Jesus indicated that spiritual vision, as well as the gift of spiritual hearing, is to be esteemed as a great blessing from the Lord—another means by which we are able to know the mysteries of the kingdom of heaven. (Matt. 13:16) Spiritual vision is closely related to spiritual hearing, yet the symbolism brings additional thoughts to mind. Ability to hear the Word of the Lord seems to be related more particularly to God’s invitation to serve him, and our hearty and obedient response thereto, while spiritual sight conveys the thought of ability to discern not only God’s present will for us, but his plan in general, especially the wondrous truths pertaining to the establishment of his kingdom.

This thought is suggested in Isaiah 33:17, where we read, “Thine eyes shall see the king in his beauty: they shall behold the land that is very far off.” The ‘king’ whom we see by spiritual vision, is Jesus, as Jehovah’s agent. The Apostle Paul speaks of this, saying, “We see Jesus, who was made a little lower than the angels for the suffering of death, crowned with glory and honor, that he by the grace of God should taste death for every man.” (Heb. 2:9) What a great blessing it is to be able thus to ‘see’ Jesus. Millions see Jesus as a teacher of high moral ethics, and a leader in other respects, but only those who are blessed by God with true spiritual vision, see him in his true position in the divine plan as the Redeemer of the world.

Millions who have hailed Jesus as the Redeemer have not been blessed with an understanding of the words they use. They have not discerned the ransom feature of the divine plan. They have not discerned Jesus as the Son of God, the Logos, who was made flesh for the suffering of death. Not discerning this, they have understood only that which they have learned through human philosophy, which has been far from the truth.

But the vision of ‘seeing’ Jesus includes more than our discerning the ransom feature of the plan, fundamental though this is. The Messianic promises of the Scriptures reveal Jesus also as the future king of earth, the one, who, reigning for a thousand years, will subdue all enemies under his feet, and, at the close of that mediatorial reign, will deliver up the kingdom to his Father.—I Cor. 15:24-28

The apostle says: “Now we see not yet all things put under him.” (Heb. 2:8) That which we do not yet see as an accomplished fact is that which the prophet speaks of as the ‘land … very far off’. True spiritual vision, then, enables us not only to discern the purpose of Christ’s First Advent, but also the object of his Second Presence. It enables us to understand that the work of redemption is a necessary precursor to his glorious kingdom reign. It is the ability to understand the entire plan of God, to ‘see’ what has already been accomplished, and to look forward to the fulfillment of that which has been promised—in ‘the land … very far off’.

One Beatitude says, “Blessed are the pure in heart: for they shall see God.” (Matt. 5:8) Here is spiritual discernment enabling us to see beyond the plan of God to the Author of that plan. It is a perceiving of the divine character that is revealed by the plan. Such ability to see is given only to the absolutely pure in heart, which signifies undivided devotion to the Lord. If in our hearts there is still some room for self, and we are not all for God, our vision will come short of actually beholding the glorious character of our Heavenly Father.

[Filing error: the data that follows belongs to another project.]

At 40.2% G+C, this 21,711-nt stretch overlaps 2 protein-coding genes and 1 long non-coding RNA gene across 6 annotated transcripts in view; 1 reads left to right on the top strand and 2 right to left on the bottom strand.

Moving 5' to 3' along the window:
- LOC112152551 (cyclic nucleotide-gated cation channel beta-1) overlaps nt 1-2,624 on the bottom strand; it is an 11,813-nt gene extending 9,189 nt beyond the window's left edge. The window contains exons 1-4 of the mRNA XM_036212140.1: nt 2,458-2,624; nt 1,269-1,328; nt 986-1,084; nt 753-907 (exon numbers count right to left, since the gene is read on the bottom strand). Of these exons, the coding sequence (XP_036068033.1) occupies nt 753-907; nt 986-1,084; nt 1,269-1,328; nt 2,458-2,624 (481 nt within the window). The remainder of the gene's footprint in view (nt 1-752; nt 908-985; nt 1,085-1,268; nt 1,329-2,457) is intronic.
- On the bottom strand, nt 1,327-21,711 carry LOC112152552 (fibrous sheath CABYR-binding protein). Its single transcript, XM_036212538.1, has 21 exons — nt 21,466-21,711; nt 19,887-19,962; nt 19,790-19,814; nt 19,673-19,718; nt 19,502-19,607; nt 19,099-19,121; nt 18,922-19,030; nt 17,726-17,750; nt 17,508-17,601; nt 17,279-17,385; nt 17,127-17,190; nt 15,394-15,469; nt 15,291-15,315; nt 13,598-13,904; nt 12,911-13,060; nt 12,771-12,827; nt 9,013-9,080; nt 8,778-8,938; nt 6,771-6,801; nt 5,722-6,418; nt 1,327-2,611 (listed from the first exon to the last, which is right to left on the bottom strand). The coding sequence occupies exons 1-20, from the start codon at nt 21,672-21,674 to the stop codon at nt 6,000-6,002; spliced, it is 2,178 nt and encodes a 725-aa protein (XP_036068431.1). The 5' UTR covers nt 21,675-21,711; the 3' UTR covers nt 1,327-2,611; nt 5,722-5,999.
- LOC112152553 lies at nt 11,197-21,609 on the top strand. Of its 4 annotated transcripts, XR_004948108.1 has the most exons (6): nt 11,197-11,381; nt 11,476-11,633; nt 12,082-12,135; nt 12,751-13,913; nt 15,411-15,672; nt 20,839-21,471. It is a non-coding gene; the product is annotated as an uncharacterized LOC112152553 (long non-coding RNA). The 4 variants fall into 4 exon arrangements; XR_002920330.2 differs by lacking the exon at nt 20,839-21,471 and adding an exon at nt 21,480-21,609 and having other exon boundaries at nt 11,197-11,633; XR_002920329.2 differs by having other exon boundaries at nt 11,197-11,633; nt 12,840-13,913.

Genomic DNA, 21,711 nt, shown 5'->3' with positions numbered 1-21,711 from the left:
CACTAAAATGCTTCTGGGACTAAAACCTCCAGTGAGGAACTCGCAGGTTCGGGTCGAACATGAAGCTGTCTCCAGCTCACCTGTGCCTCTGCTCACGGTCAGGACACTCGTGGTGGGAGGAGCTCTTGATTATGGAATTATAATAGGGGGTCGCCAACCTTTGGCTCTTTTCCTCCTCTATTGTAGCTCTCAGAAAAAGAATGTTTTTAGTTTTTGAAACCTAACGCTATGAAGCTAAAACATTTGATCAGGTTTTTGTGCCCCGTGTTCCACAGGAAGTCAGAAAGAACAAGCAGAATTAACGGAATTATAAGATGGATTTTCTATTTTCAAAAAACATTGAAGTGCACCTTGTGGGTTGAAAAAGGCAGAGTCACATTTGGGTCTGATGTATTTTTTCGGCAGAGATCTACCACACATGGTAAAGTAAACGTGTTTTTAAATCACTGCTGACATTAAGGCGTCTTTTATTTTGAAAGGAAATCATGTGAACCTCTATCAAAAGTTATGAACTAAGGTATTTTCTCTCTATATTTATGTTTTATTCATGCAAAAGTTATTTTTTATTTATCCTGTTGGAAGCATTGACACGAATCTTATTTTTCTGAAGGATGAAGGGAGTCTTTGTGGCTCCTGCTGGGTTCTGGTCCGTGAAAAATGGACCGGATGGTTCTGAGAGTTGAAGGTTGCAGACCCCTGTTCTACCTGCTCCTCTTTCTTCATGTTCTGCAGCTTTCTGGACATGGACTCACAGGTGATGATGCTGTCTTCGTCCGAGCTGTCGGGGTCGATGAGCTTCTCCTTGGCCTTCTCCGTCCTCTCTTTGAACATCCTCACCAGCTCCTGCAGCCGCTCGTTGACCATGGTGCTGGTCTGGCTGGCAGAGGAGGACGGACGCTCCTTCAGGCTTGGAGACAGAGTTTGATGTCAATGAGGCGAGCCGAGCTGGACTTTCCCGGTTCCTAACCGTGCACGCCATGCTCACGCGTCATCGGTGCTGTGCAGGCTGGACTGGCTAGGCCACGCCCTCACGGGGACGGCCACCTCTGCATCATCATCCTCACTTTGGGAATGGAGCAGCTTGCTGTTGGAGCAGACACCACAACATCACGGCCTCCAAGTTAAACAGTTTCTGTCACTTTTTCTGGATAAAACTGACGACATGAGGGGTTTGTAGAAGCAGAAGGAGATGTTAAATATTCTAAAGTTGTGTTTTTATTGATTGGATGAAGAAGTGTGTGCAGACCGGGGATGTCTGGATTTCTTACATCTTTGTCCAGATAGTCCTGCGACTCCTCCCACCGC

If, on the other hand, we can truly say from the heart, “None of self, and all of thee,” and are prepared, in self-sacrifice, to do the Lord’s will, our devotion is rewarded even now with faith’s vision of the glory of God. If we continue our wholehearted devotion to the Lord faithfully even unto death, our vision of faith will be rewarded with the glorious privilege of being in the actual presence of our God, and seeing him face to face.


When God enlightens us, and we find him whom we seek, he gives us the great joy of ‘tasting’ that he is good, and gracious, and loving, and kind. David refers to this, saying, “How sweet are thy words unto my taste! yea, sweeter than honey to my mouth!” (Ps. 119:103) From this symbolism we get the thought of experience. In the natural realm, we may see food that appeals to the eye, but when we taste it and find that it is good, the appraisal of sight has been verified. So, in the spiritual realm, when we taste the good Word of God, and the powers of the world to come, it means that we have taken these things to ourselves and have proven their value in our own experiences.—Heb. 6:4-6

This thought is borne out by the words of David, saying, “O taste and see that the Lord is good: blessed is the man that trusteth in him.” (Ps. 34:8) In other words, ‘tasting’ of the Lord through his Word is putting his promises to the test. We have the assurance of his Word, and our own experience, that those who do this in sincerity are truly blessed.

The Apostle Peter exhorts that those who have “tasted that the Lord is gracious” (I Pet. 2:2,3), should desire the sincere milk of the Word, “that ye may grow thereby.” Evidently the apostle is not here using the term ‘milk of the Word’ as in contrast with what Paul designates the “strong meat.” (Heb. 5:14) Verse 1 admonishes the laying aside of “all malice, and all guile, and hypocrisies, and envies, and all evil speaking.” Those who do this, he says, are like newborn babes, that is, they are pure, innocent, unassuming and wholesome. Peter’s illustration is evidently the same as that employed by Jesus when he said, “Except ye be converted, and become as little children, ye shall not enter into the kingdom of heaven.”—Matt. 18:3